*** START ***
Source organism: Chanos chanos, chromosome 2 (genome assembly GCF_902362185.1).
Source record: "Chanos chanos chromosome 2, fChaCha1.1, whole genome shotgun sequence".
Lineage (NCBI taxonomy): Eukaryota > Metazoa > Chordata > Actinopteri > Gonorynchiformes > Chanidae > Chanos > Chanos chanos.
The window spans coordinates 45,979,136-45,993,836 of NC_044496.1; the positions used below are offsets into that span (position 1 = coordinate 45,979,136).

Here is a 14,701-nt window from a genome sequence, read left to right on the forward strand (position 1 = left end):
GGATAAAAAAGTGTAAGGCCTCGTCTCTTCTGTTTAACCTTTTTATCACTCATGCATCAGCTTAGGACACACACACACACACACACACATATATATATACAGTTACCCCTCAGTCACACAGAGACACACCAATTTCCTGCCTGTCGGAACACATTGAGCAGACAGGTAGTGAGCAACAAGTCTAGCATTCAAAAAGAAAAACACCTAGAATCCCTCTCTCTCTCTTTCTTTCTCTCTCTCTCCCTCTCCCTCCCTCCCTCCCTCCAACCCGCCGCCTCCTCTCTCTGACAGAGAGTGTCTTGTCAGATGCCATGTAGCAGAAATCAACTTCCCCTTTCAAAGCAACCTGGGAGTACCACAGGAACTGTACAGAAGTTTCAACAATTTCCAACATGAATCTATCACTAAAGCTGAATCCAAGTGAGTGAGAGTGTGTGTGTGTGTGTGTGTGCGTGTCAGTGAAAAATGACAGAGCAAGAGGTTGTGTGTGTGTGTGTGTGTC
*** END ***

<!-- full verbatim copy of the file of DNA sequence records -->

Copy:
Source organism: Chanos chanos, chromosome 2 (genome assembly GCF_902362185.1).
Source record: "Chanos chanos chromosome 2, fChaCha1.1, whole genome shotgun sequence".
Lineage (NCBI taxonomy): Eukaryota > Metazoa > Chordata > Actinopteri > Gonorynchiformes > Chanidae > Chanos > Chanos chanos.
The window spans coordinates 45,979,136-45,993,836 of NC_044496.1; the positions used below are offsets into that span (position 1 = coordinate 45,979,136).

Here is a 14,701-nt window from a genome sequence, read left to right on the forward strand (position 1 = left end):
GGATAAAAAAGTGTAAGGCCTCGTCTCTTCTGTTTAACCTTTTTATCACTCATGCATCAGCTTAGGACACACACACACACACACACACATATATATATACAGTTACCCCTCAGTCACACAGAGACACACCAATTTCCTGCCTGTCGGAACACATTGAGCAGACAGGTAGTGAGCAACAAGTCTAGCATTCAAAAAGAAAAACACCTAGAATCCCTCTCTCTCTCTTTCTTTCTCTCTCTCTCCCTCTCCCTCCCTCCCTCCCTCCAACCCGCCGCCTCCTCTCTCTGACAGAGAGTGTCTTGTCAGATGCCATGTAGCAGAAATCAACTTCCCCTTTCAAAGCAACCTGGGAGTACCACAGGAACTGTACAGAAGTTTCAACAATTTCCAACATGAATCTATCACTAAAGCTGAATCCAAGTGAGTGAGAGTGTGTGTGTGTGTGTGTGTGCGTGTCAGTGAAAAATGACAGAGCAAGAGGTTGTGTGTGTGTGTGTGTGTC